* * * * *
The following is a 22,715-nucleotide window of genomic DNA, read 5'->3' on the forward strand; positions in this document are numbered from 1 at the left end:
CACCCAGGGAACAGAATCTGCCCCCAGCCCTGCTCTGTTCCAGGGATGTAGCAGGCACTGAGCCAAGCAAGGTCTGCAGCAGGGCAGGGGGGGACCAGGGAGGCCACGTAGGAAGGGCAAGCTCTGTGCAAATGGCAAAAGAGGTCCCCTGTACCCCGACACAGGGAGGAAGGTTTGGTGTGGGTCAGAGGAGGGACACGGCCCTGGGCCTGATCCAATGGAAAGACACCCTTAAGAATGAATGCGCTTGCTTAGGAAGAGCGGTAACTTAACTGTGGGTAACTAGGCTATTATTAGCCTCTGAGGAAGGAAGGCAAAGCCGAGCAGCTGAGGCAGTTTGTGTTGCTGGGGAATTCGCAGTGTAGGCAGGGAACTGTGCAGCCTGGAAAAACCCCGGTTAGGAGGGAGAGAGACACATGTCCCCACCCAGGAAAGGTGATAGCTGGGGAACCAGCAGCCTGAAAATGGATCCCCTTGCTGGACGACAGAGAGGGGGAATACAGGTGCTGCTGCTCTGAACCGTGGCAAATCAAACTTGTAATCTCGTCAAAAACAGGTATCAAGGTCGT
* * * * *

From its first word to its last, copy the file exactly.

The following is a 22,715-nucleotide window of genomic DNA, read 5'->3' on the forward strand; positions in this document are numbered from 1 at the left end:
CACCCAGGGAACAGAATCTGCCCCCAGCCCTGCTCTGTTCCAGGGATGTAGCAGGCACTGAGCCAAGCAAGGTCTGCAGCAGGGCAGGGGGGGACCAGGGAGGCCACGTAGGAAGGGCAAGCTCTGTGCAAATGGCAAAAGAGGTCCCCTGTACCCCGACACAGGGAGGAAGGTTTGGTGTGGGTCAGAGGAGGGACACGGCCCTGGGCCTGATCCAATGGAAAGACACCCTTAAGAATGAATGCGCTTGCTTAGGAAGAGCGGTAACTTAACTGTGGGTAACTAGGCTATTATTAGCCTCTGAGGAAGGAAGGCAAAGCCGAGCAGCTGAGGCAGTTTGTGTTGCTGGGGAATTCGCAGTGTAGGCAGGGAACTGTGCAGCCTGGAAAAACCCCGGTTAGGAGGGAGAGAGACACATGTCCCCACCCAGGAAAGGTGATAGCTGGGGAACCAGCAGCCTGAAAATGGATCCCCTTGCTGGACGACAGAGAGGGGGAATACAGGTGCTGCTGCTCTGAACCGTGGCAAATCAAACTTGTAATCTCGTCAAAAACAGGTATCAAGGTCGT